JOURNALIST How long will the assessment process go for? When will the [inaudible]?
GARRET: I'd expect that assessment process to go through the remainder of this year and into 2010. My expectation would be that by mid point 2010 - towards the second half of 2010 - that assessment process will be concluded. And then the Government will be in a position to determine what, if any, additional measures need to be considered in relation, not only to the Coral Sea conservation zone itself, but also the East Marine Profile.
JOURNALIST Are you expecting much opposition to taking this step? Like, is there a pressing need to do this now?
GARRET: Well, I think this is a really important step that we've taken today and I'm confident that existing users will recognise that they have every opportunity to continue with the activities that they've been undertaking up to this point in time, so long as it's done in accordance with appropriate legislation.
I think, on the part of the scientific community, there will be, I think, a recognition that we can see how important it is that we fully understand the range of values that an area like the Coral Sea has. I'm very confident that the way in which we've made this decision enables us to properly and prudently assess the values of this area, whilst at the same time enabling those that have had activities in that area up to this point in time to continue them.
JOURNALIST Were there pressing [inaudible]?
GARRET: Well, I think one of the things that we can say about our marine environment is that they are under significant threats generally. Just to give you but one example, increasing acidification that we see in the ocean as a consequence of the storage of carbon that's come about as a consequence of climate change. Again, this is an area which is virtually pristine and it's very high environmental values mean that it needs a thorough assessment at this point in time. By declaring a conservation zone in this way, we enable the assessment and understanding of the region to start immediately. That's important work. I'm very much looking forward to seeing the progress of that work. But it also means that those people who have been using this area, whether it's for scientific purposes, whether it's for rec fishing or for commercial activities, will be able to continue to do that.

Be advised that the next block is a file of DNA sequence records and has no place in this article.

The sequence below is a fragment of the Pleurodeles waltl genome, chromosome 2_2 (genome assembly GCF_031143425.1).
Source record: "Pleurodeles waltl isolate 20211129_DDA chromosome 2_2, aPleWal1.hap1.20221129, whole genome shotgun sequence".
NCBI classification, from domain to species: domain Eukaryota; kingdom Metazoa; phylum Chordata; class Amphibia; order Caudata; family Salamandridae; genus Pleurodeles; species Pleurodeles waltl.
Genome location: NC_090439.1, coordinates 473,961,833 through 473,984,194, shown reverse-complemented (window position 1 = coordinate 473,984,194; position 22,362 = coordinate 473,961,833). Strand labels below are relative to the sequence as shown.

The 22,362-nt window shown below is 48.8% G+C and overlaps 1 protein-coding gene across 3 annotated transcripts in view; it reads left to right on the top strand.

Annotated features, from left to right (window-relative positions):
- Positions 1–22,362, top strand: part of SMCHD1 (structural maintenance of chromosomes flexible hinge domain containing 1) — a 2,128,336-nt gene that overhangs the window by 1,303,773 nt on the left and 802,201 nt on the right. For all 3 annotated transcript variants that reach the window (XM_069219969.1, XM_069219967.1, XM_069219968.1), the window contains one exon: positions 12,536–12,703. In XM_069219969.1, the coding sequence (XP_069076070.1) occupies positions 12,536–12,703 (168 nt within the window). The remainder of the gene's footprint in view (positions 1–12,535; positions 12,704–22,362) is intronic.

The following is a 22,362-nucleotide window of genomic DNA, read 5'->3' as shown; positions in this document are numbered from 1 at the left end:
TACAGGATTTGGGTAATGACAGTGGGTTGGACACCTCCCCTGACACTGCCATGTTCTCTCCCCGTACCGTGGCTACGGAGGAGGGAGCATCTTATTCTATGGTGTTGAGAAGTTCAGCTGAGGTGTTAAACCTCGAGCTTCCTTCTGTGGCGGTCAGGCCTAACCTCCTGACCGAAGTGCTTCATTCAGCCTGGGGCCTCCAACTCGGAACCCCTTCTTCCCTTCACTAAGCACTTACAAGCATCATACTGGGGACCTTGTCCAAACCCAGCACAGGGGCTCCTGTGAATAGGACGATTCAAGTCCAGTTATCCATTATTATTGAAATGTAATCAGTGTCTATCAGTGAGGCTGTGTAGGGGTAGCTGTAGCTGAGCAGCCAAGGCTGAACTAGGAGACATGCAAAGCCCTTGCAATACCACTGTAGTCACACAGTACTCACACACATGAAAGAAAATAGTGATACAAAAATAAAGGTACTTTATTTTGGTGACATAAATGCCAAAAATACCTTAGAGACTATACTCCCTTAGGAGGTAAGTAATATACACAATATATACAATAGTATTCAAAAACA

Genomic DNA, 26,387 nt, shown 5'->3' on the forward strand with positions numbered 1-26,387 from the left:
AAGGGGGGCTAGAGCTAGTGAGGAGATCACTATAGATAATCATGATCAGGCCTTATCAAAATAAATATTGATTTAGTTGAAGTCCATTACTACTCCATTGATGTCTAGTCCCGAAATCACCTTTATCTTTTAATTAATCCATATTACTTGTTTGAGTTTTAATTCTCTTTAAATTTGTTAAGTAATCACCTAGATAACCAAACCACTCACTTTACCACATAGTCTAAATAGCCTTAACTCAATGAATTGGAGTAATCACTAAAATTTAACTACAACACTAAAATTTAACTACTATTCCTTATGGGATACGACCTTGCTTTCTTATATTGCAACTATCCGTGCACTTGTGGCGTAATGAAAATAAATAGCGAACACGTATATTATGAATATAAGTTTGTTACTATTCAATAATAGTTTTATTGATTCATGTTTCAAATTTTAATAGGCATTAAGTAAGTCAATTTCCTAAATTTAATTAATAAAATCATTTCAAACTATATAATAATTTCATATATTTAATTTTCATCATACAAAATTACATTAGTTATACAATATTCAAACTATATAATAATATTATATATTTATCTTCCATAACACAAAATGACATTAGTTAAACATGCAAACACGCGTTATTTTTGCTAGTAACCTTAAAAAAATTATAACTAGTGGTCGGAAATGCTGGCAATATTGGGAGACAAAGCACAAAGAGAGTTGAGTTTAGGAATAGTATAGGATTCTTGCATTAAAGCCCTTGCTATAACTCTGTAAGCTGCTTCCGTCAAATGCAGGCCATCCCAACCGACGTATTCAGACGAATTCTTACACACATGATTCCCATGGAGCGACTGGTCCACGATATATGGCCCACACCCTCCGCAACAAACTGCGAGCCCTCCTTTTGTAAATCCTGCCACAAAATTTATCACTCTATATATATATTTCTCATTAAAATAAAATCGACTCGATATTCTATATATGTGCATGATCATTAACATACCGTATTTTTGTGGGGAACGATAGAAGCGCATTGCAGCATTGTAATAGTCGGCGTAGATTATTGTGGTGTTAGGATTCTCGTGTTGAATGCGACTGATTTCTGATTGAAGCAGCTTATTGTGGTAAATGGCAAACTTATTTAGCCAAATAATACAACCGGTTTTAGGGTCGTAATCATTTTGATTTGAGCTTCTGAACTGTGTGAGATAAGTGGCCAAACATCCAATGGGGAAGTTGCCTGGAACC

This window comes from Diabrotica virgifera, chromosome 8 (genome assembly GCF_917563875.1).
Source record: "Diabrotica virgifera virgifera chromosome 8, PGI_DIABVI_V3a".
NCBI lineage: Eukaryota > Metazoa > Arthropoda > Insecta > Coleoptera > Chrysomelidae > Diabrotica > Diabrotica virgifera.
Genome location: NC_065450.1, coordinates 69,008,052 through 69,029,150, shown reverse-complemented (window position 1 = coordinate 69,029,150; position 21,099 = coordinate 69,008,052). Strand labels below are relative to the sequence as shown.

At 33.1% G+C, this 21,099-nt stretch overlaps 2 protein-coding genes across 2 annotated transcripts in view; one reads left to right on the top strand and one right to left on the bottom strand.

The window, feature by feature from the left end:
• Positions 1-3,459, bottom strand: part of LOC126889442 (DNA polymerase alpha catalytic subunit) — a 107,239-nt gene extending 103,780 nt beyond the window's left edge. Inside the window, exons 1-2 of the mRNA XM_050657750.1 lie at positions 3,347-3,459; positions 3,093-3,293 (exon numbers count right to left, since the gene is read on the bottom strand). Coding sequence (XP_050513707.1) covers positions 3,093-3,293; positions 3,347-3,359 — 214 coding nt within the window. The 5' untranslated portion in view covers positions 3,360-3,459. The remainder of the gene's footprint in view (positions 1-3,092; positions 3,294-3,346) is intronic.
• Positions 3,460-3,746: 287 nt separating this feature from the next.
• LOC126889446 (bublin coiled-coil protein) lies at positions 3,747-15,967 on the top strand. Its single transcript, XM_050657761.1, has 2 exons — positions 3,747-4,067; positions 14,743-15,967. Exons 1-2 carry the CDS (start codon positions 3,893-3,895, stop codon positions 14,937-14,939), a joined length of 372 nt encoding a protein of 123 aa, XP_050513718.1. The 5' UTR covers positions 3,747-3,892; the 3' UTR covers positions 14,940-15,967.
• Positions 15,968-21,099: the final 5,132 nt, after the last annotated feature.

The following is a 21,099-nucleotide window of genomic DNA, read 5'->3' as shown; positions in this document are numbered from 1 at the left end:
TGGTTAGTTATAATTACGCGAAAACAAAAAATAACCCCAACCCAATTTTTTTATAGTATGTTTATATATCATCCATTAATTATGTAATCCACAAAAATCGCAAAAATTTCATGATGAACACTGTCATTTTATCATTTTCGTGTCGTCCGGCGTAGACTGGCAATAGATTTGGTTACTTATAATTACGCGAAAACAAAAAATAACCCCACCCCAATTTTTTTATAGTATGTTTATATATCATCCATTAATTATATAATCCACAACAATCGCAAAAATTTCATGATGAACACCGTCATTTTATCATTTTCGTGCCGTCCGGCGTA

JOURNALIST There have been calls for a number of years for an end to [inaudible] oil exploration and commercial fishing on the Coral Sea. Some would say that this doesn't go far enough and those need to be ended already.
GARRET: Well, I think the fact of the matter is that by declaring a conservation zone we provide the opportunity for us to have a really thorough and very full assessment of the values of the area. If there are to be additional applications for activity, then they would have to be undertaken through the normal regulatory process.
And what we're saying here is that we recognise how important these marine environments are for Australia and Australians. We recognise that good protection of our marine environment and sustainable environment management of our marine environment are the twin goals that we set ourselves as a government. And this is a process that will help us deliver those goals.
Okay, thanks very much everybody.